Issues facing Christians in Sudan and South Sudan today. Leadership section.
Christ as Servant, as presented in Mark’s Gospel.
Mark writes his gospel to show our Lord Jesus Christ bringing the Kingdom of God into human history, 1:15. To be involved in this kingdom human beings have to cooperate with God in two ways:
We must “repent” – be turned inside out and downside up by crowning Jesus as our King, giving Him free rule in our lives.
We must “believe the good news” – commit ourselves to living as God’s radical disciples, following Jesus whatever the cost to ourselves. We do this knowing He first served us by giving His life for us, 10:45.
People have responded to Jesus ever since He lived on this earth. Some men and women deliberately live to serve under the sovereign rule of God. Others live by their own rules, and go their individually chosen way.
The kingdom Jesus started is present throughout our world. Jesus’ kingdom is growing, although it has no physical place on earth of its own. It needs no earthly passports or border controls. Those inside Jesus’ kingdom live with recognised accountability to Jesus. This means we have accepted God-given parameters and values. God rules our hearts and minds. We show this by becoming more and more like Jesus Christ in our daily lives. Jesus is “the image of invisible God”, Colossians 1:15; 2:9-10. Because our minds are converted into what I will call kingdom minds, we always think to please our God who made us. We try to become all He intends us to be.
Jesus calls and we follow Him, just as the disciples who lived with Jesus on earth, Mark 1:17-20. Jesus Himself lived to serve and to give, Mark 10:45. In Christ’s kingdom today’s Christian disciples continually surrender themselves to their Master.
At first sight it seems rather strange that King Jesus should describe His own purpose as being in the role and position of a servant. Why not the role of a monarch, a ruler or a leader? Mark 10:45 is seen by many as the key verse in this gospel. “For even the Son of Man did not come to be served, but to serve, and to give His life as a ransom for many” (N.I.V). As in all Bible study this verse must be understood in context with the surrounding verses and with the general thrust of the whole book. Only when we correctly understand it can we successfully apply it to our daily lives.
First a definition. A servant is “a person employed to work for another, especially one who performs household duties”. A servant is “someone whose job is to cook, clean, or do other work in someone else’s home”. In Africa and elsewhere today examples of servants include houseboys, cleaning maids, gate guards, car drivers, gofers, etc. The words “servant” and “to serve” in Mark 10:43 and 45 come from the same Greek word that gives us church deacons. It means a person who ministers, who is an attendant, serving as a virtual slave. It means one who simply does what he or she is told to do. One who serves submissively before the acknowledged Master. Such servants are the real leaders of the Church. This is how Jesus described His own mission.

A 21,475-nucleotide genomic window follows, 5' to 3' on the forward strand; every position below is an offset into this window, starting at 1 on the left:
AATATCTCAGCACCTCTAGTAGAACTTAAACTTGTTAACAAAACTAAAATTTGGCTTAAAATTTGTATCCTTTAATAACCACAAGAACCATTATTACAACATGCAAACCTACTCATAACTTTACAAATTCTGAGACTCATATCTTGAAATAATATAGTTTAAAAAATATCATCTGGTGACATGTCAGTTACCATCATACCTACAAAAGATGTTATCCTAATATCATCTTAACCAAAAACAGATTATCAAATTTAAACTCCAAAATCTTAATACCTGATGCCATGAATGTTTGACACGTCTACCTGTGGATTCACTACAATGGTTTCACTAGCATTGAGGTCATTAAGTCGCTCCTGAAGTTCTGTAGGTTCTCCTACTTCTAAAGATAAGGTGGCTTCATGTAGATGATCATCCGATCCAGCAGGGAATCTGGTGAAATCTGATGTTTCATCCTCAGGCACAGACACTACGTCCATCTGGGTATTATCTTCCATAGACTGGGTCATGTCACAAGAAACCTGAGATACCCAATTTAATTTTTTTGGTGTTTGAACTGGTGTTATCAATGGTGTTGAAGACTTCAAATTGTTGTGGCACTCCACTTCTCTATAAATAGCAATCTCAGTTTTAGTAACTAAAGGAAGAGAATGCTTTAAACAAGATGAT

Reading Mark we can learn several aspects about Jesus Christ as Servant. Since we claim to be followers of the Lord Jesus, these qualities should be evident in our own servant service.
1. Jesus chose a fixed course for His own life
Jesus decided He would be a servant. He chose to be a servant. In fact, He is the servant of the Old Testament Isaiah prophecies, Isaiah 42:1-9; Matthew 12:17-21; Isaiah 49:1-13;
50:4-11; 52:13-53:12; Mark 9:31-32.
Immediately before saying the words of our text, Mark 10:45, Jesus had spoken for the third time about going to the cross, Mark 8:31; 9:31; 10:33-34. Our text says: He came “to serve, and to give His life as a ransom for many”, 10:45. Jesus knew where His life was heading. He knew what would keep on pleasing His Father, 1:10-11. He must keep on serving and keep on giving. Jesus did not live to please Himself. He lived – and was to die – to please His Father in heaven. The servant serves the Master one hundred percent.